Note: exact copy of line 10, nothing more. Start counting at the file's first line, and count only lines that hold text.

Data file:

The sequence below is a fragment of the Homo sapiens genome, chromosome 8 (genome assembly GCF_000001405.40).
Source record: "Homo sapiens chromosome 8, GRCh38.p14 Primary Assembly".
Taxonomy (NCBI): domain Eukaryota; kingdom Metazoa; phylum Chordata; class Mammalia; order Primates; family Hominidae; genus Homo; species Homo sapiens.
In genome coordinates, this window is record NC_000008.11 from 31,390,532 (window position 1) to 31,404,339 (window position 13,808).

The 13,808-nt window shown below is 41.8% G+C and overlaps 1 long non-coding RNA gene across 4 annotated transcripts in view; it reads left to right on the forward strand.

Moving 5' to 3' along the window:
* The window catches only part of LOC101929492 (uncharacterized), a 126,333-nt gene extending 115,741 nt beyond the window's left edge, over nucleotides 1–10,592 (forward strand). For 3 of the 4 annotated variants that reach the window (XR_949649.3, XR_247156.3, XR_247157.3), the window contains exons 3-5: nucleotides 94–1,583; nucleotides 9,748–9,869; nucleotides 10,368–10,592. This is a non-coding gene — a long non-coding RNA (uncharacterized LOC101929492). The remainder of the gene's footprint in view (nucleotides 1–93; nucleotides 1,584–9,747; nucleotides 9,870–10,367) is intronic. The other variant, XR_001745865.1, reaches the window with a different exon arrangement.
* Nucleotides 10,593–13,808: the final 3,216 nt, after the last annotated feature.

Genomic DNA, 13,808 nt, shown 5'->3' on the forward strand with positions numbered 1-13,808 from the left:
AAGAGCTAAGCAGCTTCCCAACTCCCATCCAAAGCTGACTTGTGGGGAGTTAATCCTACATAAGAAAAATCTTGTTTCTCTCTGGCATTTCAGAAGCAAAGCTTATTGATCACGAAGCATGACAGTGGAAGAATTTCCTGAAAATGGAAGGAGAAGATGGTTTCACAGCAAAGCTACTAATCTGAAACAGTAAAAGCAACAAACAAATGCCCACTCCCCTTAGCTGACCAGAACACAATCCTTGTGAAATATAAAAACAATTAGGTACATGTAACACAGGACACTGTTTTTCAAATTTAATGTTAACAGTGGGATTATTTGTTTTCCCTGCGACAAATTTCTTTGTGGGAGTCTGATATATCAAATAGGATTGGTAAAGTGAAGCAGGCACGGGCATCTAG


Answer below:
AAGAGCTAAGCAGCTTCCCAACTCCCATCCAAAGCTGACTTGTGGGGAGTTAATCCTACATAAGAAAAATCTTGTTTCTCTCTGGCATTTCAGAAGCAAAGCTTATTGATCACGAAGCATGACAGTGGAAGAATTTCCTGAAAATGGAAGGAGAAGATGGTTTCACAGCAAAGCTACTAATCTGAAACAGTAAAAGCAACAAACAAATGCCCACTCCCCTTAGCTGACCAGAACACAATCCTTGTGAAATATAAAAACAATTAGGTACATGTAACACAGGACACTGTTTTTCAAATTTAATGTTAACAGTGGGATTATTTGTTTTCCCTGCGACAAATTTCTTTGTGGGAGTCTGATATATCAAATAGGATTGGTAAAGTGAAGCAGGCACGGGCATCTAG